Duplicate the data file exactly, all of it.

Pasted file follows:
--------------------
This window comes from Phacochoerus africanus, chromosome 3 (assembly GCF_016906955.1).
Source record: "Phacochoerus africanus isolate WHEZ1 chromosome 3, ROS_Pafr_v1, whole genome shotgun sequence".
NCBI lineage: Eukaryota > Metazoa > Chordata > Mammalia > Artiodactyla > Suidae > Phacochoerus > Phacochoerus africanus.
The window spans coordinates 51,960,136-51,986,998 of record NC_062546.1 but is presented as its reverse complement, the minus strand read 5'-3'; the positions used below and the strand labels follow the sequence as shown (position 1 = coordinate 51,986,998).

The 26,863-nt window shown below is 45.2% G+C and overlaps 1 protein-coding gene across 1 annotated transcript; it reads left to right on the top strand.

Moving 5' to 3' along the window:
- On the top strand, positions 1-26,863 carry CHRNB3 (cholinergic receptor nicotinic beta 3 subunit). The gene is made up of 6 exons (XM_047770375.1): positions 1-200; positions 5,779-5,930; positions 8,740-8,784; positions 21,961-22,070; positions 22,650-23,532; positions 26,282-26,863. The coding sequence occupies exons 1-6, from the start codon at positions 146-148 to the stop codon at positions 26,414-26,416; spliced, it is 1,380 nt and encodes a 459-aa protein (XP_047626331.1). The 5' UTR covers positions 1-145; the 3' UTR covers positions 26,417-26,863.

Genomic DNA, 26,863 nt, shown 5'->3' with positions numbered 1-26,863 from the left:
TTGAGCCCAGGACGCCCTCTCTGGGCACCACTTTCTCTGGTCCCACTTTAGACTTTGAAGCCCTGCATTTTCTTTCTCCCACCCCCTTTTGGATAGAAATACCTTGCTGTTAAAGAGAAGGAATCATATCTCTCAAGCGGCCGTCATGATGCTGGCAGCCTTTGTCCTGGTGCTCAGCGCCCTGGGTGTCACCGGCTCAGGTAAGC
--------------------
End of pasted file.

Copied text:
This window comes from Phacochoerus africanus, chromosome 3 (assembly GCF_016906955.1).
Source record: "Phacochoerus africanus isolate WHEZ1 chromosome 3, ROS_Pafr_v1, whole genome shotgun sequence".
NCBI lineage: Eukaryota > Metazoa > Chordata > Mammalia > Artiodactyla > Suidae > Phacochoerus > Phacochoerus africanus.
The window spans coordinates 51,960,136-51,986,998 of record NC_062546.1 but is presented as its reverse complement, the minus strand read 5'-3'; the positions used below and the strand labels follow the sequence as shown (position 1 = coordinate 51,986,998).

The 26,863-nt window shown below is 45.2% G+C and overlaps 1 protein-coding gene across 1 annotated transcript; it reads left to right on the top strand.

Moving 5' to 3' along the window:
- On the top strand, positions 1-26,863 carry CHRNB3 (cholinergic receptor nicotinic beta 3 subunit). The gene is made up of 6 exons (XM_047770375.1): positions 1-200; positions 5,779-5,930; positions 8,740-8,784; positions 21,961-22,070; positions 22,650-23,532; positions 26,282-26,863. The coding sequence occupies exons 1-6, from the start codon at positions 146-148 to the stop codon at positions 26,414-26,416; spliced, it is 1,380 nt and encodes a 459-aa protein (XP_047626331.1). The 5' UTR covers positions 1-145; the 3' UTR covers positions 26,417-26,863.

Genomic DNA, 26,863 nt, shown 5'->3' with positions numbered 1-26,863 from the left:
TTGAGCCCAGGACGCCCTCTCTGGGCACCACTTTCTCTGGTCCCACTTTAGACTTTGAAGCCCTGCATTTTCTTTCTCCCACCCCCTTTTGGATAGAAATACCTTGCTGTTAAAGAGAAGGAATCATATCTCTCAAGCGGCCGTCATGATGCTGGCAGCCTTTGTCCTGGTGCTCAGCGCCCTGGGTGTCACCGGCTCAGGTAAGC